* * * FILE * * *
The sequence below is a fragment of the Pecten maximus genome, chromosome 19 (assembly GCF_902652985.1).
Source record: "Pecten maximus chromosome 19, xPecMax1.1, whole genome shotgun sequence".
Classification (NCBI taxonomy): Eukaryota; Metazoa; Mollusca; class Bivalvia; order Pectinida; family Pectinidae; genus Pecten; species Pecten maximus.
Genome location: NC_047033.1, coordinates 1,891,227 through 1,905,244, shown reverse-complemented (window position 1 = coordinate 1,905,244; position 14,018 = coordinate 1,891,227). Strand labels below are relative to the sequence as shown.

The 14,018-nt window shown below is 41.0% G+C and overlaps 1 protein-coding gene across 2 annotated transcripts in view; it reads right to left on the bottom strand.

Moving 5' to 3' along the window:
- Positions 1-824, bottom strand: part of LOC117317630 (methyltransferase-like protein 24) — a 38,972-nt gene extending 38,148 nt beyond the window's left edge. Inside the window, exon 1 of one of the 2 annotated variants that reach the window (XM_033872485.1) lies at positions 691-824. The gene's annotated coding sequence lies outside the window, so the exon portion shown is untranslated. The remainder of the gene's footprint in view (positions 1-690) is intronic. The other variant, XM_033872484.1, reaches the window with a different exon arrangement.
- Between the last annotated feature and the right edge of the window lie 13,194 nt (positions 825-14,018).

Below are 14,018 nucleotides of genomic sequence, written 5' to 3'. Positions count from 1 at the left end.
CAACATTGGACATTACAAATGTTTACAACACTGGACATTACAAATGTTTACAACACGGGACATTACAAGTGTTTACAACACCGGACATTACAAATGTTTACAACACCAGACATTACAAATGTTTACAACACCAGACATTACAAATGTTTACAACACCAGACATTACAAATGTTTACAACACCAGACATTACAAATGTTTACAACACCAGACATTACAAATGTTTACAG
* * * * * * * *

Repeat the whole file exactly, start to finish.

The sequence below is a fragment of the Pecten maximus genome, chromosome 19 (assembly GCF_902652985.1).
Source record: "Pecten maximus chromosome 19, xPecMax1.1, whole genome shotgun sequence".
Classification (NCBI taxonomy): Eukaryota; Metazoa; Mollusca; class Bivalvia; order Pectinida; family Pectinidae; genus Pecten; species Pecten maximus.
Genome location: NC_047033.1, coordinates 1,891,227 through 1,905,244, shown reverse-complemented (window position 1 = coordinate 1,905,244; position 14,018 = coordinate 1,891,227). Strand labels below are relative to the sequence as shown.

The 14,018-nt window shown below is 41.0% G+C and overlaps 1 protein-coding gene across 2 annotated transcripts in view; it reads right to left on the bottom strand.

Moving 5' to 3' along the window:
- Positions 1-824, bottom strand: part of LOC117317630 (methyltransferase-like protein 24) — a 38,972-nt gene extending 38,148 nt beyond the window's left edge. Inside the window, exon 1 of one of the 2 annotated variants that reach the window (XM_033872485.1) lies at positions 691-824. The gene's annotated coding sequence lies outside the window, so the exon portion shown is untranslated. The remainder of the gene's footprint in view (positions 1-690) is intronic. The other variant, XM_033872484.1, reaches the window with a different exon arrangement.
- Between the last annotated feature and the right edge of the window lie 13,194 nt (positions 825-14,018).

Below are 14,018 nucleotides of genomic sequence, written 5' to 3'. Positions count from 1 at the left end.
CAACATTGGACATTACAAATGTTTACAACACTGGACATTACAAATGTTTACAACACGGGACATTACAAGTGTTTACAACACCGGACATTACAAATGTTTACAACACCAGACATTACAAATGTTTACAACACCAGACATTACAAATGTTTACAACACCAGACATTACAAATGTTTACAACACCAGACATTACAAATGTTTACAACACCAGACATTACAAATGTTTACAG